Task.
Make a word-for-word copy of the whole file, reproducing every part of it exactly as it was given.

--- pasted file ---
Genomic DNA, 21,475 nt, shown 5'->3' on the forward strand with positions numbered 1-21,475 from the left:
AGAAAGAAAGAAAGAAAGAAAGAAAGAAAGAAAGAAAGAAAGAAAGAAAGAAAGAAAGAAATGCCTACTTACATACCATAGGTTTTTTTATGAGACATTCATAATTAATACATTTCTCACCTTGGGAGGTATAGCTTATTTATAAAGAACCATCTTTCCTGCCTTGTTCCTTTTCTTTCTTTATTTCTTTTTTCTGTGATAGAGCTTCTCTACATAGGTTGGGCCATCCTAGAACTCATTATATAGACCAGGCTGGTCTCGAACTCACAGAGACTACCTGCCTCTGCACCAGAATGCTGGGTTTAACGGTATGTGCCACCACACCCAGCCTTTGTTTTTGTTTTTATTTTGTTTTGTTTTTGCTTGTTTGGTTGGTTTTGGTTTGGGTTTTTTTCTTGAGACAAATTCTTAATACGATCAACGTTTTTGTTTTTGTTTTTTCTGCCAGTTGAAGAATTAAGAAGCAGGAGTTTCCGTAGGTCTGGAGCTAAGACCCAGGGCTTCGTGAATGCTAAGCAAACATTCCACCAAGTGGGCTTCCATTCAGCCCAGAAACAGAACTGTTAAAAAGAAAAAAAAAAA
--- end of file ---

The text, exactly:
Genomic DNA, 21,475 nt, shown 5'->3' on the forward strand with positions numbered 1-21,475 from the left:
AGAAAGAAAGAAAGAAAGAAAGAAAGAAAGAAAGAAAGAAAGAAAGAAAGAAAGAAAGAAATGCCTACTTACATACCATAGGTTTTTTTATGAGACATTCATAATTAATACATTTCTCACCTTGGGAGGTATAGCTTATTTATAAAGAACCATCTTTCCTGCCTTGTTCCTTTTCTTTCTTTATTTCTTTTTTCTGTGATAGAGCTTCTCTACATAGGTTGGGCCATCCTAGAACTCATTATATAGACCAGGCTGGTCTCGAACTCACAGAGACTACCTGCCTCTGCACCAGAATGCTGGGTTTAACGGTATGTGCCACCACACCCAGCCTTTGTTTTTGTTTTTATTTTGTTTTGTTTTTGCTTGTTTGGTTGGTTTTGGTTTGGGTTTTTTTCTTGAGACAAATTCTTAATACGATCAACGTTTTTGTTTTTGTTTTTTCTGCCAGTTGAAGAATTAAGAAGCAGGAGTTTCCGTAGGTCTGGAGCTAAGACCCAGGGCTTCGTGAATGCTAAGCAAACATTCCACCAAGTGGGCTTCCATTCAGCCCAGAAACAGAACTGTTAAAAAGAAAAAAAAAAA